Drinking and driving among Oregon teenagers has been dropping. But though the numbers have improved here, apparently not as much as the national average.
A new study by the Centers for Disease Control and Prevention does not include Western states. But it found that the number of teenagers who drove after drinking, decreased by 54 percent between 1991 and 2011. CDC director, Thomas Frieden, cites several reasons.
Frieden explained, "Every state in the country now has a zero tolerance law, that was not the law 20 years ago. The legal drinking age is now 21 in every state in the country, and that was not always the case."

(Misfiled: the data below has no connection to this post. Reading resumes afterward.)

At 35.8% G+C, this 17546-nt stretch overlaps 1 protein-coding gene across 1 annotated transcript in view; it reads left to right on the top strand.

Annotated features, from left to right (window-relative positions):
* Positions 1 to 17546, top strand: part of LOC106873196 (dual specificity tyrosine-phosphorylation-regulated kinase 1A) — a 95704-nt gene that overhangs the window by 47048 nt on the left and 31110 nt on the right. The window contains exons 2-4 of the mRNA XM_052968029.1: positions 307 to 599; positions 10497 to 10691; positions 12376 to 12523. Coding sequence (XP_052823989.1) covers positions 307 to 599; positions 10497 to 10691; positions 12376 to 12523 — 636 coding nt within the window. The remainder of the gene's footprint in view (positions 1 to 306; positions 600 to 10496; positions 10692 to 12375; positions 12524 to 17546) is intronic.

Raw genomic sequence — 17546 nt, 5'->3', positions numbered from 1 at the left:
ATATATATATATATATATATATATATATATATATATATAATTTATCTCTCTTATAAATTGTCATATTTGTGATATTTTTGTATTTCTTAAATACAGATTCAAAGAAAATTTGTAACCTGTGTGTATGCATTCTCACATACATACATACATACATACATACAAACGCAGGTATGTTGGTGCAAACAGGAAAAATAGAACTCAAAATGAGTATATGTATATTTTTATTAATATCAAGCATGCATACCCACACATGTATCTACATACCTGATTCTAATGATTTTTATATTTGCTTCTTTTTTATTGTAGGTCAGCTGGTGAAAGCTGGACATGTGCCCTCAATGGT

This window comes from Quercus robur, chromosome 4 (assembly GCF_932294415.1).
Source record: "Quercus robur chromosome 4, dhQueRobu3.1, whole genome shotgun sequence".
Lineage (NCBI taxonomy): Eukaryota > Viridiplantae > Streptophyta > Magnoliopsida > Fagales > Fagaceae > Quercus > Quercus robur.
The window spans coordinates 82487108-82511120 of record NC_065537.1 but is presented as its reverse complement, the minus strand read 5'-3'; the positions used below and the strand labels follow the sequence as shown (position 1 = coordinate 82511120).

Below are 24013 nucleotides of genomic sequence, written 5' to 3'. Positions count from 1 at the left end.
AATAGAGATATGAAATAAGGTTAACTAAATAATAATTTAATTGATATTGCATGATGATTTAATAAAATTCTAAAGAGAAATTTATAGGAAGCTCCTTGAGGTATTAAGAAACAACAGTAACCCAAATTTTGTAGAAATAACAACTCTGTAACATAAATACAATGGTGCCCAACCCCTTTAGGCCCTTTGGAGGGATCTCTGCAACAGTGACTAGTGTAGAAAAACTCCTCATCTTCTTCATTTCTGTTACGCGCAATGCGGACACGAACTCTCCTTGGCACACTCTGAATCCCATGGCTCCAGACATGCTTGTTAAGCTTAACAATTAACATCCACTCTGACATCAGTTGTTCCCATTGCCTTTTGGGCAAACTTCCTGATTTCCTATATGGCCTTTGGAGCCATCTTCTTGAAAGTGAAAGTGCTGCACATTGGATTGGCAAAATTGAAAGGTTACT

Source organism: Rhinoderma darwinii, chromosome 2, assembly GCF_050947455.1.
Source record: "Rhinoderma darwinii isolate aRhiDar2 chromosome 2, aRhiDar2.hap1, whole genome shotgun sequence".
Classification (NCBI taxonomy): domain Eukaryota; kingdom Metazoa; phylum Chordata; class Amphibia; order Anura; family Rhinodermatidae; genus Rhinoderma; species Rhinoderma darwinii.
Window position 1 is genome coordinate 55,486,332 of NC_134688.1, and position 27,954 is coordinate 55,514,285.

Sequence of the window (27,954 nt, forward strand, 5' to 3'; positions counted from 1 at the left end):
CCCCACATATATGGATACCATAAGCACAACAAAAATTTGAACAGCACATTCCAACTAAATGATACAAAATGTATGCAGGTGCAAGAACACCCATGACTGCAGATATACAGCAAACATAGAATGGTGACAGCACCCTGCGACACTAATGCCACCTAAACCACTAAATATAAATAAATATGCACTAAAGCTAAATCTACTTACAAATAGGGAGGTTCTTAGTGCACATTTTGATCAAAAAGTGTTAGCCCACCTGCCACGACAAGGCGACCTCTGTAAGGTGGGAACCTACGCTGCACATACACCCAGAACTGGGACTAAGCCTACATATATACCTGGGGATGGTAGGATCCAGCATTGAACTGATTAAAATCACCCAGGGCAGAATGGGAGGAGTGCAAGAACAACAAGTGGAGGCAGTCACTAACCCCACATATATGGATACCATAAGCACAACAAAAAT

Frieden says the spread of special laws for new drivers — those that delay teens from chauffeuring friends or driving at night — have also been very effective. Frieden says more people recognize that having 'one for the road' is no longer acceptable.
Forty-one states contributed to the CDC study. Oregon lost the funding to take part. But the "Oregon Healthy Teen Survey" found a 15 percent drop over ten years in drinking and driving